Writing for Audiences

I belong to many different writing communities. One community that comes to mind as one I participate in on a daily basis is the community of people who write text messages. Texting my friends, family, etc is the form of writing that I would argue that I use more than any other form. In a similar train of thought, another writing community I belong to is the community of emailers. I send out emails frequently, usually in a professional manner, such as emailing my professors or potential employers. Within those two writing communities, my writing varies quite significantly.  

When I am texting my friends and family, I usually use improper grammar. Sometimes I repeat myself, or I make mistakes without editing them such as spelling a word the way that it sounds instead of how it is actually spelled (soddering versus soldering- eh they will get what I mean). I am always trying to make my friends laugh, or banter about some ongoing topic. Additionally, I use a lot of emojis or other symbols within the text. The sentences can be fragmented, or not really make sense, as long as they get my point across. When I want to use all caps, I USE ALL CAPS. When I want to curse, I write whatever I damn well please. I text under tables, while I am walking, and while grocery shopping. Texting is very casual and second nature to me. Here is an example of texts between me and a few of my friends:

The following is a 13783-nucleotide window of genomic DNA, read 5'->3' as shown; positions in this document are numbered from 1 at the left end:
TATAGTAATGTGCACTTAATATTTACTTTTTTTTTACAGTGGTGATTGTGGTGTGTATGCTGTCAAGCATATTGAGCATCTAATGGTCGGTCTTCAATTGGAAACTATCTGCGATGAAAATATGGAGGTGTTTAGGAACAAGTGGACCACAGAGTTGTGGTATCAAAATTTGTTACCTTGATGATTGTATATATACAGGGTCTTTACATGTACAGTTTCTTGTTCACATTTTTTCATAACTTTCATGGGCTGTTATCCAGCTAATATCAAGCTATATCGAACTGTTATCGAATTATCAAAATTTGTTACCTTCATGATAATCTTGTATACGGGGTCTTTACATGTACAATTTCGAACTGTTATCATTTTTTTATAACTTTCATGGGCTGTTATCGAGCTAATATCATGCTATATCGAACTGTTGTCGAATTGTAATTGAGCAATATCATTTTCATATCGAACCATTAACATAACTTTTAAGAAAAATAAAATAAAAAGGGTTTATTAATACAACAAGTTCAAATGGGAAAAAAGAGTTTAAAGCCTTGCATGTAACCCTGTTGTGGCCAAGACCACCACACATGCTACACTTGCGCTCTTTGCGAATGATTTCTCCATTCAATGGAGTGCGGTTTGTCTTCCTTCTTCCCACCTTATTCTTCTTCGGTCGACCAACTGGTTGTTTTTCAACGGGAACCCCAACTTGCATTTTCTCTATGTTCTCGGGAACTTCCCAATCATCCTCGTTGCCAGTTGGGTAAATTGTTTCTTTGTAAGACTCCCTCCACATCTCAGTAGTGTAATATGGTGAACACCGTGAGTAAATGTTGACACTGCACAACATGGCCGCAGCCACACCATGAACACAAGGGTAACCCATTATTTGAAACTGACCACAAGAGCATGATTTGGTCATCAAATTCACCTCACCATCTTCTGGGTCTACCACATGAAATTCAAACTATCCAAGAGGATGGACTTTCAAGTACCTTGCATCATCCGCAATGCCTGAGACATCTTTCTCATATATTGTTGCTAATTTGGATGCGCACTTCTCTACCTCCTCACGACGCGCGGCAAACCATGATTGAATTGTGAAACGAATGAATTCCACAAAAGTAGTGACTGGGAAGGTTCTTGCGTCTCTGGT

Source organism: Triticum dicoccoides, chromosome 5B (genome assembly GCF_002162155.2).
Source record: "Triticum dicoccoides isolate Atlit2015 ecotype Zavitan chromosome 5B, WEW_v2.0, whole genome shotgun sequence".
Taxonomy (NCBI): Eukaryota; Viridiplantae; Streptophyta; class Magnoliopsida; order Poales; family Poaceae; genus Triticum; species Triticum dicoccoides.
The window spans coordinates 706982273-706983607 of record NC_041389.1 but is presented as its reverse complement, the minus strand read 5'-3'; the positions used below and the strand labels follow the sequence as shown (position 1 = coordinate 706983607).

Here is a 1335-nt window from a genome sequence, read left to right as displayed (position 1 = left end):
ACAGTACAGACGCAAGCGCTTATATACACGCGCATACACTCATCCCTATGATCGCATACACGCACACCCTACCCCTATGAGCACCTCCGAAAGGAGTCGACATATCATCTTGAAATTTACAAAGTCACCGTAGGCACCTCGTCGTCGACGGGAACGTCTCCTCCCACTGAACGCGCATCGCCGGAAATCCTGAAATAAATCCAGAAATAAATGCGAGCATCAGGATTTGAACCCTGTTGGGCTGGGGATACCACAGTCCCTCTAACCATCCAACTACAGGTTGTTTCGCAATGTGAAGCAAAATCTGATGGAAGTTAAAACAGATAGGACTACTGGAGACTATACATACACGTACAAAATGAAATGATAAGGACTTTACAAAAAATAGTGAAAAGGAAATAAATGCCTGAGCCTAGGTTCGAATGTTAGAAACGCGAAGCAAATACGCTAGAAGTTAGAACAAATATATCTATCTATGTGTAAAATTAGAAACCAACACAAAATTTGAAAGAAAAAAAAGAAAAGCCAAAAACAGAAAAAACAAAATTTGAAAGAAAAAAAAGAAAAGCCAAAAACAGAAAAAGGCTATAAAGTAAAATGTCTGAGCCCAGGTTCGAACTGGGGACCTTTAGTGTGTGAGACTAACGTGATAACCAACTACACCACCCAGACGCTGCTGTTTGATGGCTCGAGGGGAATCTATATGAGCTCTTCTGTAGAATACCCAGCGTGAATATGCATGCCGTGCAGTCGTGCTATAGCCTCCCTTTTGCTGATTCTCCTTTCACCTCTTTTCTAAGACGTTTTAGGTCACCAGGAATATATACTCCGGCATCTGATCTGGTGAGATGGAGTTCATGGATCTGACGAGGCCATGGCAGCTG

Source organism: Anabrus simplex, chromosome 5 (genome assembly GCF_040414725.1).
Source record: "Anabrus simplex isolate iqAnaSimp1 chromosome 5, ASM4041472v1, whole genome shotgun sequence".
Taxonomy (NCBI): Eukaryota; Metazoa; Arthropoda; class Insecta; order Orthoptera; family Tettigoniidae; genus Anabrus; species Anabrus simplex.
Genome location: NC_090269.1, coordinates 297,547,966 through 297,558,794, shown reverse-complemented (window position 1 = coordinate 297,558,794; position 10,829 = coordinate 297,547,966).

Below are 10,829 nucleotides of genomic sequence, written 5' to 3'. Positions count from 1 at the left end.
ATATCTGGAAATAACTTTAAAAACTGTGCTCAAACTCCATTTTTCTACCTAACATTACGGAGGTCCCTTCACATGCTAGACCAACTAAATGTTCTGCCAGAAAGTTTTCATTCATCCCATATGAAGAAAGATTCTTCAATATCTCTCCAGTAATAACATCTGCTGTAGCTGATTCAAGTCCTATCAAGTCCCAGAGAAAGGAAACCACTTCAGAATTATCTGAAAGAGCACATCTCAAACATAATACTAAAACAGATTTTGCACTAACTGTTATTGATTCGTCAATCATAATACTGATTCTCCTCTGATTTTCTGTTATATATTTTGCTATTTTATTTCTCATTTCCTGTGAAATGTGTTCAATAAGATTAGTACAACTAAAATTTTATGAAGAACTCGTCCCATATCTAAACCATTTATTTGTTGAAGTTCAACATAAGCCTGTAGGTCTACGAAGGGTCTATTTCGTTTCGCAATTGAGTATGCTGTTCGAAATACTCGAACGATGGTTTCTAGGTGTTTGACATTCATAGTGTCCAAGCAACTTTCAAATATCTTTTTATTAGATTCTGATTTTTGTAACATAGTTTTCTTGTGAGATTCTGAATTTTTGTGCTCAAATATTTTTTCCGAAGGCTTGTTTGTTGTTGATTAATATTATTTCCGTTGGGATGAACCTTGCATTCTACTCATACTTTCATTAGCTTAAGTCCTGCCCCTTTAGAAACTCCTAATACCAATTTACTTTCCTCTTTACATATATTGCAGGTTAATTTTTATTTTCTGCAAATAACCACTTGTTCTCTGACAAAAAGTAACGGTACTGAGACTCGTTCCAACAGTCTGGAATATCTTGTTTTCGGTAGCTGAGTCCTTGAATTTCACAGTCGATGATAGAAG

texting conversation

When I email my professors, on the other hand, I scrutinize even tiny details (like saying “utilize” instead of “use” for example). I reread and edit and make sure my message comes across as sounding smart and also succinct along with mature. I make sure the grammar is perfect and the wording is on point. The message must be clear, and I cannot email them for no reason, it must have a specific purpose. I usually sit down at my computer and write an email in a 5 minute span without distractions. Emailing is much more if a serious event, and I use formal language. Here is an example of an email I wrote to one of my professors: Email convo

Reading the email, it’s not totally robotic and platonic, but it’s certainly more formal and thought-out than the texting conversation. Although both my texting language and my emailing language incorporate a little bit of my personality, the variance in the formality of the occasion force me to change my tone and style of writing. In short, based on my audience, I change my writing to get my point across.

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